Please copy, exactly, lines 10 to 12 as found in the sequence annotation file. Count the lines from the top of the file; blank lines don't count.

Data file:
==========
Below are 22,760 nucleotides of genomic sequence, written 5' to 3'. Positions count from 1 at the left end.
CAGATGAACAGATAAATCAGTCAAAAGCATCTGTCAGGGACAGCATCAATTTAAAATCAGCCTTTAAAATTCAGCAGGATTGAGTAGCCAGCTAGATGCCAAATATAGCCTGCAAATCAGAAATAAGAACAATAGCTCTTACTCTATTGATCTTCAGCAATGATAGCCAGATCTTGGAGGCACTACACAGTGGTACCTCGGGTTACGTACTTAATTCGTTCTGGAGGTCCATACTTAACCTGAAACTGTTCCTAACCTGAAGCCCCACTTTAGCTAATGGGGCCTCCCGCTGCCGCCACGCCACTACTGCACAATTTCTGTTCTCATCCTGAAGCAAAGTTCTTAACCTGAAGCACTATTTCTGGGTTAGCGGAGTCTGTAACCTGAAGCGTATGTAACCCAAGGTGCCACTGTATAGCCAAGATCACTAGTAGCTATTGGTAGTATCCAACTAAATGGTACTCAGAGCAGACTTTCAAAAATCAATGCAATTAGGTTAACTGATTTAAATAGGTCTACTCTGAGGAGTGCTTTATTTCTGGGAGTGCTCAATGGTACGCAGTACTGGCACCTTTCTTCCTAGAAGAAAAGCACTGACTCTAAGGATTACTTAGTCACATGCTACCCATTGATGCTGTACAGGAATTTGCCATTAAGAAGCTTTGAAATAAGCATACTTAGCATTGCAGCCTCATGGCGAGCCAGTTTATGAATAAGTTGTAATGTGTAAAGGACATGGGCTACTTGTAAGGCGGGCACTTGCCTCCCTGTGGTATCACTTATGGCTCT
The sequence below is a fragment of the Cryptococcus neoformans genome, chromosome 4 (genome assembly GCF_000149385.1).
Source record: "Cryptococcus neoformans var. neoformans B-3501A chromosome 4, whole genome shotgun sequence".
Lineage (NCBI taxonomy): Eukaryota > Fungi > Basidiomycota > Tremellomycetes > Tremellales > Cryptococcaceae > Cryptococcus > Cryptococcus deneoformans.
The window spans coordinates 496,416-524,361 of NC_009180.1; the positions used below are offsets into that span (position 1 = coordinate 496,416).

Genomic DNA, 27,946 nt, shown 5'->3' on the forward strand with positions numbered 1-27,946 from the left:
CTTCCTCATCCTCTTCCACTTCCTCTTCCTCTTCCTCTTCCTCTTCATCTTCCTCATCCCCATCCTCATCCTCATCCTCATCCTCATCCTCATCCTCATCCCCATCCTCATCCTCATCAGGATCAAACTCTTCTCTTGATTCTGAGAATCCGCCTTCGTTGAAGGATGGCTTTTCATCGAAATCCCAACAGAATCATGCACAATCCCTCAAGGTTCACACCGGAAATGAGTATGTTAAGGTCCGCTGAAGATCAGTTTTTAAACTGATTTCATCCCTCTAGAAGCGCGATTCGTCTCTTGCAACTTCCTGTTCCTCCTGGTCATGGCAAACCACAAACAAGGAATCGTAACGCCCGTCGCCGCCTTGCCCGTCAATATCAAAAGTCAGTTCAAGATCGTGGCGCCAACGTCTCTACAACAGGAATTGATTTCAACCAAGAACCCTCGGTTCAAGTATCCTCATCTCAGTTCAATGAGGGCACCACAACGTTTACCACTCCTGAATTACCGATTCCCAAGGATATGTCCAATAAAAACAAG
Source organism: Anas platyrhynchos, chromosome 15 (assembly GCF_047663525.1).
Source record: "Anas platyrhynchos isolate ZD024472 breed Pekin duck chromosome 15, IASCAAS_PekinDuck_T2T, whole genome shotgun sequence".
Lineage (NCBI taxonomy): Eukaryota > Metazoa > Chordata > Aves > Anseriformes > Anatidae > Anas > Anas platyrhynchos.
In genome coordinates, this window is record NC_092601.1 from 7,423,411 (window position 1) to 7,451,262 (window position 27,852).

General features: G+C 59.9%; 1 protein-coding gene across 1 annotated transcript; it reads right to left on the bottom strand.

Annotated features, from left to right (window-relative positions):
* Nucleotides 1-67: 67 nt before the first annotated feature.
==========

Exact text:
Source record: "Anas platyrhynchos isolate ZD024472 breed Pekin duck chromosome 15, IASCAAS_PekinDuck_T2T, whole genome shotgun sequence".
Lineage (NCBI taxonomy): Eukaryota > Metazoa > Chordata > Aves > Anseriformes > Anatidae > Anas > Anas platyrhynchos.
In genome coordinates, this window is record NC_092601.1 from 7,423,411 (window position 1) to 7,451,262 (window position 27,852).